President: Brian Johns
Secretary: Jeannette Parker
Treasurer: James Lewis
Board of Trustees: Dr. George Gee, Brian Johns, Lorne Scott, Walter Sturgeon, Dr. Rod Drewien
Trustees emeritus: Lorraine Grassano, Dayton Hyde, Chester McConnell
Web Site: http://whoopingcrane.com/
Newsletter: Grus Americana
Editor: Marty Folk
Address: Whooping Crane Conservation Association, 1475 Regal Ct, Kissimmee, FL 34744.
The Whooping Crane Conservation Association is a 501c3 nonprofit conservation organization.
The Whooping Crane Conservation Association is a nonprofit organization incorporated in 1966 with the following stated objectives:
- Advance conservation, protection, and propagation of the Whooping Crane population through its communications, publications, meetings, and committees, and through the activities of its members; to provide its members an opportunity for meeting to discuss related topics.
- To prevent the extinction of the Whooping Crane.
- To establish and maintain a captive management program for the perpetuation of the species.
- To promote greater harmony and unity of purpose among all organizations, institutions, and agencies working toward the protection, conservation, and production of this species.
- To collect and disseminate knowledge of this species; to advocate and encourage public appreciation and understanding of the Whooping Crane’s educational , scientific, and economic values.
Anyone who wishes to get involved with the protection of the Whooping Crane and stay up to date with associated events is invited to join the WCCA.
The serious plight of the Whooping Crane population alarmed some people many years ago. In response a small loosely organized group of “pen pals” initiated the “Whooper Club” in the 1950′s. This small group of individuals along the great bird’s flyway in the United States and Canada commenced urging government agencies on both sides of the border to do something to halt the demise of Whooping Cranes. Eventually the Whooper Club became the Whooping Crane Conservation Association (WCCA) in 1961. Thus WCCA became the first private group with the mission of restoration of Whooping Cranes and their habitats. This same important mission continues today. The Whooping Crane Conservation Association has encouraged, and worked with government agencies in the United States and Canada to improve management of Whooping Cranes.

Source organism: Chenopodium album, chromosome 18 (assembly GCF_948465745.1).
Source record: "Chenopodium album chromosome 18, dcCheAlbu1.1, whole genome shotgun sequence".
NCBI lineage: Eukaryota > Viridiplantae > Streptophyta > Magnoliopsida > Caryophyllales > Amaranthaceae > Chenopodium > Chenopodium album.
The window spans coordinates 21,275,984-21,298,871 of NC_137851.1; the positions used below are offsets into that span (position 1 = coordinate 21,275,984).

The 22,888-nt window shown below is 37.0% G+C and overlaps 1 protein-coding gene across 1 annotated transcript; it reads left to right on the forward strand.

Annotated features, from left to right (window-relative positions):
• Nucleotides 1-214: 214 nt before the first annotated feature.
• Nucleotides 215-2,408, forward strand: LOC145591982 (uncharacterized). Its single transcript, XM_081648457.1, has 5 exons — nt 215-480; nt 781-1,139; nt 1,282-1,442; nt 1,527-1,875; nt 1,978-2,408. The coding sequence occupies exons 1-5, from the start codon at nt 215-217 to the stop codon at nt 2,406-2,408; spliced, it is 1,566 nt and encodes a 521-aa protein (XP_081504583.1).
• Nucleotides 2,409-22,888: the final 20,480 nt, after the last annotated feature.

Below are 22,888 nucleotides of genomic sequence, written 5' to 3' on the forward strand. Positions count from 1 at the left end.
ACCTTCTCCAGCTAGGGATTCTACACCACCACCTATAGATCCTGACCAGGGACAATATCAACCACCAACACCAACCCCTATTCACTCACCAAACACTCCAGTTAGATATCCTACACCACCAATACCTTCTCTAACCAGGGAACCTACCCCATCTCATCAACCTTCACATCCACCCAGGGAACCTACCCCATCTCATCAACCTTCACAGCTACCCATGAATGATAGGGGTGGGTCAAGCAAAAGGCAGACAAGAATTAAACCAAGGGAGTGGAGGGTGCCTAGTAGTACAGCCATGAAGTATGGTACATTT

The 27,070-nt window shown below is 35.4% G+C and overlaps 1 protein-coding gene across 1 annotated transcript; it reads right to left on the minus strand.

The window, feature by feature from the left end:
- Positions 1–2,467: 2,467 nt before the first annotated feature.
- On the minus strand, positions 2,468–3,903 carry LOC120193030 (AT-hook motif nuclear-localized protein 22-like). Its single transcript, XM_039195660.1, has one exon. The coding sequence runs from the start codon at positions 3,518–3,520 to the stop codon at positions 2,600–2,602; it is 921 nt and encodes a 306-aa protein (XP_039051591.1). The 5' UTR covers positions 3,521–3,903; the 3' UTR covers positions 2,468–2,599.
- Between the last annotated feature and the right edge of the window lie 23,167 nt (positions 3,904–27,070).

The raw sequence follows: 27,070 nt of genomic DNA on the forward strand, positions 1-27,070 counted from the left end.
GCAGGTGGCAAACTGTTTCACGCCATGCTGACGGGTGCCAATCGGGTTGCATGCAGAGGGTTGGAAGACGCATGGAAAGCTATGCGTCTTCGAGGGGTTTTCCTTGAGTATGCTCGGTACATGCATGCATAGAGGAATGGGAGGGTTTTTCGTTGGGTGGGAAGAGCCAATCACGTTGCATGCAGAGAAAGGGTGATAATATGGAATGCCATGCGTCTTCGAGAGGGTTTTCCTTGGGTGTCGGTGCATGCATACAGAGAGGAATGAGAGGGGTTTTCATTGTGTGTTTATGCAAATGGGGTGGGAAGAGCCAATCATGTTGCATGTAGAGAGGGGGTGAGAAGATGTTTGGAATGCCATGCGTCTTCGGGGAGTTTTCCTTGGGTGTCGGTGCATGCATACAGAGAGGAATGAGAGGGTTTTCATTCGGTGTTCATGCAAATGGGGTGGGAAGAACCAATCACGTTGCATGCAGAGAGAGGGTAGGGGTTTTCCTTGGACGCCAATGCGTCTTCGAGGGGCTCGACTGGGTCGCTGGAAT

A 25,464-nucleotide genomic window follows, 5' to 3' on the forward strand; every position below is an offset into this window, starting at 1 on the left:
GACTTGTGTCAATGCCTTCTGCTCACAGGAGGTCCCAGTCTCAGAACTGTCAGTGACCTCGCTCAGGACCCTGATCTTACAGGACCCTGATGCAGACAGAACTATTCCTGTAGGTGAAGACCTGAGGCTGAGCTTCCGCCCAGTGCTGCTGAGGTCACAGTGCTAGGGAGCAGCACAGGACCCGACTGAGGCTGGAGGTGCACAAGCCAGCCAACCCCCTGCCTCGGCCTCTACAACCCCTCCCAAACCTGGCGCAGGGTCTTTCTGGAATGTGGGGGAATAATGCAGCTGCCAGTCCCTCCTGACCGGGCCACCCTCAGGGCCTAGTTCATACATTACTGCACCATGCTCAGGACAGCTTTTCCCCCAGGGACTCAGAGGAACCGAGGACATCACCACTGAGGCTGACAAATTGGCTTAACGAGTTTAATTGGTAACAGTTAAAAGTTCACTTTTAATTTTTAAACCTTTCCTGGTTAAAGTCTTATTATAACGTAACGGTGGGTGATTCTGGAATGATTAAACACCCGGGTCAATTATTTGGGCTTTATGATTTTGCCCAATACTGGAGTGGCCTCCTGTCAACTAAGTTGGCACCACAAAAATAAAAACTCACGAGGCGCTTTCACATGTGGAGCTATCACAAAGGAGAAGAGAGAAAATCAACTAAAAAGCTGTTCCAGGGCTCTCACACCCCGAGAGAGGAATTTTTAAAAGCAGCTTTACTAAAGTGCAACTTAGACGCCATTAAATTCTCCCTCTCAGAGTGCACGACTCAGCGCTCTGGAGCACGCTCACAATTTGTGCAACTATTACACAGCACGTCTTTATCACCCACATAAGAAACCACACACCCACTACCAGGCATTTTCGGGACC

The WCCA has pursued its objectives since it was founded in 1961 to improve the status of the whooping cranes. These efforts to improve the status of Whooping Cranes were intensified after WCCA formally incorporated as a nonprofit organization in 1966. WCCA has continued to work towards its objectives by coordinating with government conservation agencies and private interests; providing information to our members and the public; holding meetings to promote our cause; funding research projects; and informing public officials about the needs for sound conservation of Whooping Cranes.
The membership of the WCCA includes a Canadian Council to accommodate international concepts.
The WCCA led the way in advocating the use of aviculture to establish the captive populations of whoopers which have made possible the many research efforts that have used captive-reared cranes. Two WCCA members conducted the first project to develop techniques, using sandhill cranes, that were later applied to collect eggs from the wild, transport, incubate, brood, and husband the young cranes. These techniques contributed to the development of the captive whooper flock at the Pautuxent Wildlife Research Center, from eggs supplied by the Canadian Wildlife Service from Wood Buffalo National Park. These flocks have now been expanded to include flocks at the zoo in Calgary Alberta Canada and the International Crane Foundation in Baraboo, Wisconsin.
From the offspring of these captive flocks, Whooping Cranes are currently being used in efforts to establish two new wild flocks. One of these is a non-migrating flock located in Southern Louisiana. The other is a migratory flock with spring/summer nesting habitat in Wisconsin and winter habitat in west Florida. See the Current Flock Status page for more details.
The WCCA continues its educational efforts as well as providing financial and political assistance to various projects designed to further the recovery of the whooping crane.
WCCA’s board has recently approved assistance in the purchase of whooping crane habitat and a joint-venture easement of additional habitat in Texas.